I am here as an “official blogger” in the TechSet bloggers’ lounge. So when I checked in, my nametag was labeled as “Press”. In addition, every nametag at Affiliate Summit falls into one of four groups: Agency, Affiliate, Network, and Merchant.
Agency seemed like the best fit for me at the time. I am a consultant and event planner, and I don’t work in affiliate marketing, so I get why there was not a firm fit for me here.
As a blogger, I am starting to be treated like press more and more. I don’t consider myself press but I get it. My audience and authority are growing. And with that growth comes an increased interest from others in leveraging that audience and for me an increased responsibility. The FTC is now taking a closer look at bloggers and social media. Moving to treat them more like press.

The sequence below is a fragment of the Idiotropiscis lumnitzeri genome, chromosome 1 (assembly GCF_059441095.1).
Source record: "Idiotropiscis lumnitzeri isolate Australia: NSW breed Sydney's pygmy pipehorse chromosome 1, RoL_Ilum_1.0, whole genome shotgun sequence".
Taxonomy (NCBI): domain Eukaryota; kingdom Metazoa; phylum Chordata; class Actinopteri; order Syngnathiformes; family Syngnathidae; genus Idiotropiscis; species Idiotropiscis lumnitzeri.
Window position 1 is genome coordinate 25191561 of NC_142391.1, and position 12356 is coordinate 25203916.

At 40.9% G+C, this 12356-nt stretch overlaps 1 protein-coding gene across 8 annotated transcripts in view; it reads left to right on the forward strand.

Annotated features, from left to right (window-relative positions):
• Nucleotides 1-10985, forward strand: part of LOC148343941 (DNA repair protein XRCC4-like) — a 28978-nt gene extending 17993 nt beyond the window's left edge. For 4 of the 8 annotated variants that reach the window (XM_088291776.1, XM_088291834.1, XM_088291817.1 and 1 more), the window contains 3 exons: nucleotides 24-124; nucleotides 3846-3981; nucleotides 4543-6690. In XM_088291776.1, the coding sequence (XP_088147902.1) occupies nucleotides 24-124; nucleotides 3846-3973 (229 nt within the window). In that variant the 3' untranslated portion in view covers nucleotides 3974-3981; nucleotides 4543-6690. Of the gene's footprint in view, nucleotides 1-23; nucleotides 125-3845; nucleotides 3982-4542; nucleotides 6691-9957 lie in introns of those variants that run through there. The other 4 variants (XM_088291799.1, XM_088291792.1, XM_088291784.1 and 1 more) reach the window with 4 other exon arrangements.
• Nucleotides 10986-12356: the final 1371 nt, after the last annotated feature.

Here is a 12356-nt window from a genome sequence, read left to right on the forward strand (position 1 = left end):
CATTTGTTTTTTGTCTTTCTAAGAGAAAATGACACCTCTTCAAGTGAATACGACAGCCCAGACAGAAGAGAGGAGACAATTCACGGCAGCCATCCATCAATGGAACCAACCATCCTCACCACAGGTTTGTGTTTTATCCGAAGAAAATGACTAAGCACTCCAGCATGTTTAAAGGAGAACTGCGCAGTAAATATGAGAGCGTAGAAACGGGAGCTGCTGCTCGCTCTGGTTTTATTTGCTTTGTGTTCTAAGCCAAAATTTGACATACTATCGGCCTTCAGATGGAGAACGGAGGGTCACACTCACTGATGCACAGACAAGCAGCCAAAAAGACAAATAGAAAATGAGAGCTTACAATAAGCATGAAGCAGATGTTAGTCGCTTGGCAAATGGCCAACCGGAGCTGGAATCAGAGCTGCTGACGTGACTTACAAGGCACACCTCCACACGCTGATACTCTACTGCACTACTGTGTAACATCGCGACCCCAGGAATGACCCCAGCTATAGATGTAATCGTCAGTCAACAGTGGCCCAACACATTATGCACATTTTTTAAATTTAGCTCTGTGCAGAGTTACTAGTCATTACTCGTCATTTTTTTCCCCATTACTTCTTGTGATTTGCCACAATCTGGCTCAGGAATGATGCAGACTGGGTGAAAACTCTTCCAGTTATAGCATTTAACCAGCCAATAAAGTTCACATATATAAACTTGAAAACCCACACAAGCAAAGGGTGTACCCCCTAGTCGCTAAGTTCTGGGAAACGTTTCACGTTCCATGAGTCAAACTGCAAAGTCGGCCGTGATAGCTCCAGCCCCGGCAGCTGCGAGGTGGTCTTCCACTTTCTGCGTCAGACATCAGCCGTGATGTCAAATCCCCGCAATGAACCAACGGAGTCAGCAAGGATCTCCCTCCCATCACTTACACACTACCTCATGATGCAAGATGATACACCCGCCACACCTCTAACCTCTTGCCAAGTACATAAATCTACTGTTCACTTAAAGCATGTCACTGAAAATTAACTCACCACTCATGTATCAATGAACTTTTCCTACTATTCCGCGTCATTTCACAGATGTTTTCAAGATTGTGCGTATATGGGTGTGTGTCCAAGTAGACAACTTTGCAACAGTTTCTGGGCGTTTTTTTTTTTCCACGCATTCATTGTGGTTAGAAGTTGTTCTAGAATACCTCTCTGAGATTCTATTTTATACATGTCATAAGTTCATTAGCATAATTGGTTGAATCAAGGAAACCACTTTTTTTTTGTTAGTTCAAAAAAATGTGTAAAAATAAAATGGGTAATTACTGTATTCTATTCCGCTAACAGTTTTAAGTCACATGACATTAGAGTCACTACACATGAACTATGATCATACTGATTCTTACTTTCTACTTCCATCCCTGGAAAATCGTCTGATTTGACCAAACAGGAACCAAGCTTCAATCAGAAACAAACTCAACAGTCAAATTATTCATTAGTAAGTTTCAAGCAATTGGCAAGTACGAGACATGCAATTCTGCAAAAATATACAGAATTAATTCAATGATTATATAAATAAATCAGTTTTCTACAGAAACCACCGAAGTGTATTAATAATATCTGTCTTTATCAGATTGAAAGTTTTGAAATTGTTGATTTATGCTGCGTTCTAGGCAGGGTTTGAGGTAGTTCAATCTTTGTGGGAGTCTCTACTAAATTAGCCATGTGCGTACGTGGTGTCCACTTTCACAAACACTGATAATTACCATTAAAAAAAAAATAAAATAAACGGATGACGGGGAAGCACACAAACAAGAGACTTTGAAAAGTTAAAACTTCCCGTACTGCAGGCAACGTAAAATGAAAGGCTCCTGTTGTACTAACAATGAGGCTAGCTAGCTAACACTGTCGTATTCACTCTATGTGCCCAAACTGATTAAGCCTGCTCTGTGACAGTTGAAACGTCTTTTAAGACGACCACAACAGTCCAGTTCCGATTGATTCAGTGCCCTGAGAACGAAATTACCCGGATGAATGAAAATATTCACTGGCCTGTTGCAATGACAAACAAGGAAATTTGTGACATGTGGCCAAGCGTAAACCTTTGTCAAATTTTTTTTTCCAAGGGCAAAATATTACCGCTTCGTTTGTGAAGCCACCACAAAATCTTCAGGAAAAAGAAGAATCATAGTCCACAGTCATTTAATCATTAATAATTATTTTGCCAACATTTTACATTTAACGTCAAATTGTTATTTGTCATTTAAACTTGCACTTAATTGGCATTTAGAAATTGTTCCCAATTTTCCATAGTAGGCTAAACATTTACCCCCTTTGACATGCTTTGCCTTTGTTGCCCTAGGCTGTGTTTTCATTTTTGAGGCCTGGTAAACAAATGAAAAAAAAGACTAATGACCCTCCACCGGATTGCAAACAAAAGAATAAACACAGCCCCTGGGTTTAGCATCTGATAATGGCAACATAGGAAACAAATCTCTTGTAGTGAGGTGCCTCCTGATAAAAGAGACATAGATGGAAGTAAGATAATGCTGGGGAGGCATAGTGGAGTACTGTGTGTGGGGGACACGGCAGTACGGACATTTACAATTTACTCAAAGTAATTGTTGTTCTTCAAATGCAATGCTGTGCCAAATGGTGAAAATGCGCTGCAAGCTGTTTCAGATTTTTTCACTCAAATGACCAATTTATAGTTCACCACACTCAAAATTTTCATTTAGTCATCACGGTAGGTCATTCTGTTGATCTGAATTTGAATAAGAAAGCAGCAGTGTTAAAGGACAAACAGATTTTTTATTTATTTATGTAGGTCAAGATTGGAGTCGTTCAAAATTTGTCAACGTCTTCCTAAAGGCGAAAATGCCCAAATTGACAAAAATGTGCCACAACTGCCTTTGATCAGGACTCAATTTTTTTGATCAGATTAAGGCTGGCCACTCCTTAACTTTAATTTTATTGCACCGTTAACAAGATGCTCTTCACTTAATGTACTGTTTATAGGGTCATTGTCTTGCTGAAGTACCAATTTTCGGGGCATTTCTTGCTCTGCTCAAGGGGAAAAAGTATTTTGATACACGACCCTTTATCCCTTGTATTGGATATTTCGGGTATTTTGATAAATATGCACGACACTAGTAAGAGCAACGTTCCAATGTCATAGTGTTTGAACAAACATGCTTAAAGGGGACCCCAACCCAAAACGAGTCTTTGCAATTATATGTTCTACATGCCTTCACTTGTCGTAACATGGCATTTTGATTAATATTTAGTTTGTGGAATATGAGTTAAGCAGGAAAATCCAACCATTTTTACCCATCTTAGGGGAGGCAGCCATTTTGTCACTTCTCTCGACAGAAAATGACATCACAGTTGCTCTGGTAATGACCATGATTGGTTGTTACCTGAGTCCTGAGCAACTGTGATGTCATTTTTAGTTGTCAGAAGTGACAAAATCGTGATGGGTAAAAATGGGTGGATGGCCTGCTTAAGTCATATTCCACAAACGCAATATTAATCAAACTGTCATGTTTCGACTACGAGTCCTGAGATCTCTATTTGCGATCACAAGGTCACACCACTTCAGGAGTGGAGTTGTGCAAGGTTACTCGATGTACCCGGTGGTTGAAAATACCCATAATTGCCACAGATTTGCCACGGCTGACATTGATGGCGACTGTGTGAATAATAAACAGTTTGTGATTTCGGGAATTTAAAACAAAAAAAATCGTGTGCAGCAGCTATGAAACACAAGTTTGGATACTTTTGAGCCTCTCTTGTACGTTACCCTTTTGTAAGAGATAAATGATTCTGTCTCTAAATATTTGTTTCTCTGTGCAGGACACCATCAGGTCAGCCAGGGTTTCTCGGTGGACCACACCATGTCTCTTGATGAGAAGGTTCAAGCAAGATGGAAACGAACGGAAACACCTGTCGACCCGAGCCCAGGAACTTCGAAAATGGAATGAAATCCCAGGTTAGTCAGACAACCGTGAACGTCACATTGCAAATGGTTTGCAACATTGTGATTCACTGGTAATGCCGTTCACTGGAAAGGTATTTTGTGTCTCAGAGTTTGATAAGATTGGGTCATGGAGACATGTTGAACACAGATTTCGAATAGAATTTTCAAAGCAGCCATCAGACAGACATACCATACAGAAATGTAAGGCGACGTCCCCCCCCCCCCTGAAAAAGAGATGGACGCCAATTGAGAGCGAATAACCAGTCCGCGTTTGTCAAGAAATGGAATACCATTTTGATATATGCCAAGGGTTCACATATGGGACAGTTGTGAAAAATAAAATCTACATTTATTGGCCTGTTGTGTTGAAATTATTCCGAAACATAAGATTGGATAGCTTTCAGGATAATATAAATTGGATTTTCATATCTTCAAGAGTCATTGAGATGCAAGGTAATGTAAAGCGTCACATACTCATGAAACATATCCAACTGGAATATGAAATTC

The more I blog the more I begin to act like press as well. I interview more. I break news more. I recruit other writers. I consider newsworthiness, audience interests, and considering larger impacts of my writing. My goal is to educate, not to become a media outlet, but the more I blog, I view the lines between these divisions as pretty blurry these days.
Blogging is now a major piece of media as a whole. Most bloggers need to begin paying attention to the journalism side of blogging. PR companies are targeting bloggers more than ever. And brands are also working directly with bloggers. Blogs are more than a publishing platform. They are more and more media platforms. Should this be the goal for every blogger? No, it is not for me. But whether it is sought out, the larger impact of blogging must be considered.